"a helluva lot more fun (and miles smarter) than, say, Primus. Highly recommended."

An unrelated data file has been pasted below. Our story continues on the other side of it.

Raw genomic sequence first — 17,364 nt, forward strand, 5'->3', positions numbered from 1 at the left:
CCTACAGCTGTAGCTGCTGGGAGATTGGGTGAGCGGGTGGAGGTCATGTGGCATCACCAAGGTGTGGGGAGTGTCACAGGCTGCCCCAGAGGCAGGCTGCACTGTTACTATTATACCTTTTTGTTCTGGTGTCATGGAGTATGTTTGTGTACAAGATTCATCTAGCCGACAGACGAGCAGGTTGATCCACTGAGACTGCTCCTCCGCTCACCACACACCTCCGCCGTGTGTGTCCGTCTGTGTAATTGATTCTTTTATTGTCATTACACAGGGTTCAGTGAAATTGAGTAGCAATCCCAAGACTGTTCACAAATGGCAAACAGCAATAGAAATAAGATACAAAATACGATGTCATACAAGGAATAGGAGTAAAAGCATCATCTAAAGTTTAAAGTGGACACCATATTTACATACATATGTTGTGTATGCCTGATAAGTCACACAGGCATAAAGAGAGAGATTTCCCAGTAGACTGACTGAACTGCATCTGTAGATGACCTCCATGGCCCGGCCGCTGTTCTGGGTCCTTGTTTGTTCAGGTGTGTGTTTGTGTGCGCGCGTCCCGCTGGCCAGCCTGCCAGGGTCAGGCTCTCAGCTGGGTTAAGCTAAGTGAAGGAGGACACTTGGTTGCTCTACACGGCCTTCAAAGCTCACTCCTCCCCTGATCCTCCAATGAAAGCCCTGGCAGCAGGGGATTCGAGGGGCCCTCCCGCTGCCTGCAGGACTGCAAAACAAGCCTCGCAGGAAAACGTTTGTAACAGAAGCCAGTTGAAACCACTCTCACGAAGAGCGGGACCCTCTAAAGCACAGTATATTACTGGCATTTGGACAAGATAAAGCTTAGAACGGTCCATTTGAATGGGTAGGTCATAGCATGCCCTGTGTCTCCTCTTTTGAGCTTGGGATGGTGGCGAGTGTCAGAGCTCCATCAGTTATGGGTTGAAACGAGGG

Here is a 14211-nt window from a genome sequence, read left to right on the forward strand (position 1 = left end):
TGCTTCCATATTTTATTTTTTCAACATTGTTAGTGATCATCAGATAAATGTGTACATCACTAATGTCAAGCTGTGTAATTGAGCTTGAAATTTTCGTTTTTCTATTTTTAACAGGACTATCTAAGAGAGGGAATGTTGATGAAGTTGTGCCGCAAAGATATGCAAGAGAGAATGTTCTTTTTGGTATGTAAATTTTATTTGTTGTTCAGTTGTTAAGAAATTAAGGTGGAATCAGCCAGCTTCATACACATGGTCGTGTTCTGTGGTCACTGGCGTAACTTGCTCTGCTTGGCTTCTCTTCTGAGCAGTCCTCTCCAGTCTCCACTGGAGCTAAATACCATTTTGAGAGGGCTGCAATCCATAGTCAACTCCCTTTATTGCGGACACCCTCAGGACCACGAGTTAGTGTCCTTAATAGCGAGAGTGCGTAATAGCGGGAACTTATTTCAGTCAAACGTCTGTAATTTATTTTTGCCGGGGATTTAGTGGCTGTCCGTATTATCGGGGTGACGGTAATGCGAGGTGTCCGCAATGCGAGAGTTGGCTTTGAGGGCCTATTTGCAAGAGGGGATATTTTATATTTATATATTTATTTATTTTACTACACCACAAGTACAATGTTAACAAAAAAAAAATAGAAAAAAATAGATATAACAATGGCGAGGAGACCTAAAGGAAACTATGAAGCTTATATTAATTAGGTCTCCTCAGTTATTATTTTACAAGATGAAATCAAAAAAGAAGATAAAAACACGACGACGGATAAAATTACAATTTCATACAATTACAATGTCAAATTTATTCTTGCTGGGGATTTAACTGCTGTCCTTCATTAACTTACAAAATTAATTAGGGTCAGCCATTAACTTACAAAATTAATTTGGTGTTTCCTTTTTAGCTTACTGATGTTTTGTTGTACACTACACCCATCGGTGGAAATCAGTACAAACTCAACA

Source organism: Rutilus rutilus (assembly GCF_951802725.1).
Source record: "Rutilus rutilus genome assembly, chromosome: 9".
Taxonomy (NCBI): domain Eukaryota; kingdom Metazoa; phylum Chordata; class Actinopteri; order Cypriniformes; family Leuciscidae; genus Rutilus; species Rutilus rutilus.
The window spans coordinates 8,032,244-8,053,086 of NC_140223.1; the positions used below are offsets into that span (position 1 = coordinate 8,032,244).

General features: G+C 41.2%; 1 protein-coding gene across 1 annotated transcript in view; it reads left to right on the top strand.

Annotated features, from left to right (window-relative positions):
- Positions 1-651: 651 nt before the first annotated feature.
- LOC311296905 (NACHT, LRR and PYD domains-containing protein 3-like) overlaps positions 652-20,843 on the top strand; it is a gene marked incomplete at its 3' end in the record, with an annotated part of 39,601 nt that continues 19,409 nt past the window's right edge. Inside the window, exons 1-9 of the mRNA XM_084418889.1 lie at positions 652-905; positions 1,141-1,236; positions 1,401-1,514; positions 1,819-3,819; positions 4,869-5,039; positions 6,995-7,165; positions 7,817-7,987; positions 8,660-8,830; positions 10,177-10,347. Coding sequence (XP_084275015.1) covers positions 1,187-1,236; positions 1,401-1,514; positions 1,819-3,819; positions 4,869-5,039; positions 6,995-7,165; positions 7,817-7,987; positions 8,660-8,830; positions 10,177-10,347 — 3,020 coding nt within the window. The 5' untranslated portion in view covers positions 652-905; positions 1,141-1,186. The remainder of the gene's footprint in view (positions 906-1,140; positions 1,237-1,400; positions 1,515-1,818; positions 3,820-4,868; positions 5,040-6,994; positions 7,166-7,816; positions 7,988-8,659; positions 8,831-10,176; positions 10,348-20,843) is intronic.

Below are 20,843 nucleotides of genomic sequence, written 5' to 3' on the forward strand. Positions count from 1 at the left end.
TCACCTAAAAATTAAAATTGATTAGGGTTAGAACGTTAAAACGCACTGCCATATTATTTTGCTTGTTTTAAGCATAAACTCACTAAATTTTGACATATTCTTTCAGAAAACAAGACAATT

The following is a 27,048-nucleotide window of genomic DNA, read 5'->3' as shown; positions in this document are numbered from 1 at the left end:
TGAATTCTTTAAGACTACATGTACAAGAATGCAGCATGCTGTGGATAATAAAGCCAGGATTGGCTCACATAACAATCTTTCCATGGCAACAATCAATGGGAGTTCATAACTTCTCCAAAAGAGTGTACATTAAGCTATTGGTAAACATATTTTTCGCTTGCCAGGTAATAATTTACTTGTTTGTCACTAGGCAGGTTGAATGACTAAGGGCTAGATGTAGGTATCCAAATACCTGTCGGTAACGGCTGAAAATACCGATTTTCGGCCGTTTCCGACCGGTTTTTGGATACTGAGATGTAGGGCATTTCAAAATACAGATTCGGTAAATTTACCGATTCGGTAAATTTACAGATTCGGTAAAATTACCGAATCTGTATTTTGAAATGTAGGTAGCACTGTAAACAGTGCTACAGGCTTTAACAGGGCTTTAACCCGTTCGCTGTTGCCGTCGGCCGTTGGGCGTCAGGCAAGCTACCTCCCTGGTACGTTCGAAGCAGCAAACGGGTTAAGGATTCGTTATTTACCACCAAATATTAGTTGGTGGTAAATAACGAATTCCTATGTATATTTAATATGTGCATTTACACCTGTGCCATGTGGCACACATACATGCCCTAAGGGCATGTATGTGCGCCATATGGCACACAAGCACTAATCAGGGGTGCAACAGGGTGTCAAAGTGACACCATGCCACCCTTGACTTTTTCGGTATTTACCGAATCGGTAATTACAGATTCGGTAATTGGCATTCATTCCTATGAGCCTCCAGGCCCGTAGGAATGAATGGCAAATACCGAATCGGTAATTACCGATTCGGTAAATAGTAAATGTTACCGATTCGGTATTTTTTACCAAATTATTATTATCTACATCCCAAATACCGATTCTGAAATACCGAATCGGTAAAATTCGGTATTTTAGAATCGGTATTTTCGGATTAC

When the drum-n-bass subgenre came on the scene in the 90s, I didn’t pay much attention. It didn’t move me. But clearly some very interesting things can be done with a rhythm section if the players are good enough, and if the inspiration is there. Back in the 90s Ben Folds Five‘s Robert Sledge showed that electric bass could credibly be used as a lead instrument without being overly gimmicky. But Backhouse Lily turns both of those aforementioned concepts on their heads: yes, they’re drum-n-bass, but their approach is a sort of instrumental progressive rock, not miles away from Russian Circles but with a much more commercial flavor. Like the work of no wave auteur Glenn Branca, Backhouse Lily’s music often suggests the presence of instruments that simply aren’t there. What is there is bass-led music that’s a helluva lot more fun (and miles smarter) than, say, Primus. Highly recommended.

 

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